New Jersey Juvenile Crimes Lawyer
You have a right to be upset and worried if your child was charged with a criminal offense in Freehold, Neptune or elsewhere in New Jersey. A conviction could carry serious short-term and long-term consequences for your child’s life.
The child could face fines, detention and community service. He or she could also lose out on future educational and professional opportunities. This is why you need an aggressive legal defense from an experienced New Jersey juvenile crimes lawyer.
Attorney Jason A. Volet is a former Monmouth County prosecutor. Today, he dedicates himself to protecting the rights of the accused. He has handled more than 2,000 criminal defense cases in his career. He is also one of the few lawyers in the state who has been certified by the Supreme Court of New Jersey as a Criminal Trial Attorney.
He knows how our juvenile justice system works. He is ready to put his knowledge and legal skills to work for you and your child.
When your child’s future is at stake, you can count on the Law Office of Jason A. Volet, LLC, to pursue the best result possible. Don’t wait to get the legal help your child needs. The sooner you have an attorney, the better. Call or click here today.
Will My Child Be Treated as a Juvenile or Adult in the New Jersey Court System?
As a parent, one of your main concerns will be whether your child will be treated as a juvenile or as an adult in the New Jersey court system. It can make a major difference in how your child’s case is handled and the legal options available to him or her.
If a child is under age 15, the child’s case must be handled as a juvenile delinquency matter in Family Court. However, a prosecutor can choose to waive the case to adult court if it involves a serious or violent offense. The decision to keep the case in adult court will be made at a judge’s discretion.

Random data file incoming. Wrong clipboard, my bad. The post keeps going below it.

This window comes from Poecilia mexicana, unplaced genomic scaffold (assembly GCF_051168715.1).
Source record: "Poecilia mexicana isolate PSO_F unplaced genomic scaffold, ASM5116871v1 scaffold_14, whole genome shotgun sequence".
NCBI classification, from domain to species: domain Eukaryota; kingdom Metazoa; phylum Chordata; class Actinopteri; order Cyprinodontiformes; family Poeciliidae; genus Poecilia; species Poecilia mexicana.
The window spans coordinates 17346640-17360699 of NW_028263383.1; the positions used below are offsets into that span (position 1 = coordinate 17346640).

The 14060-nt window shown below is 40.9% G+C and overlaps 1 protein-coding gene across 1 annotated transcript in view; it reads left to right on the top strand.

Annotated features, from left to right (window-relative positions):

The services and expertise of Family Court are ultimately preferable to adult court. Your attorney can challenge any attempt by a prosecutor to move your child’s case to adult court.
Can My Child Be Detained for a Juvenile Offense?
If your child has been accused of committing an offense that would be a crime if committed by an adult, the child can face a juvenile delinquency charge. This includes:
- Drug charges
- Underage drinking
- Sexual offenses
- Computer crimes.
However, if your child is placed in a detention facility after being charged, the child has a right to a hearing the very next day to determine whether he or she should be kept in custody. If so, a hearing should be held within two days, and another detention review hearing should be set for 14 days later. If the child is still held, a hearing should take place every 21 days.
Attorney Jason A. Volet can represent your child at a detention review hearing. He can present a thorough, carefully prepared argument to the court on why your child should be released, including consideration of the child’s age, record and the nature of the charged offense. His goal will be to get your child back home as soon as possible.
Does My Child Have to Go to Court for a Juvenile Charge?
If your child is found guilty of a juvenile delinquency offense, a Family Court judge will enter an adjudication of guilt and a disposition of the penalties that he or she faces.
However, not all juvenile crimes cases must go before a judge in Family Court. Jason A. Volet can explore all alternatives available to your child and pursue them. Those options may include:
- Juvenile Conference Committee (JCC) or Intake Services Conference (ISC) – The JCC is comprised of citizen volunteers who are appointed to a panel, while the ISC consists of judicial staff members. Your child can attend an informal meeting with either panel and discuss a disposition – subject to court approval – that will keep your child out of a detention facility. For instance, your child may agree to counseling, community service or restitution. If the child completes all requirements, the charge can ultimately be dismissed.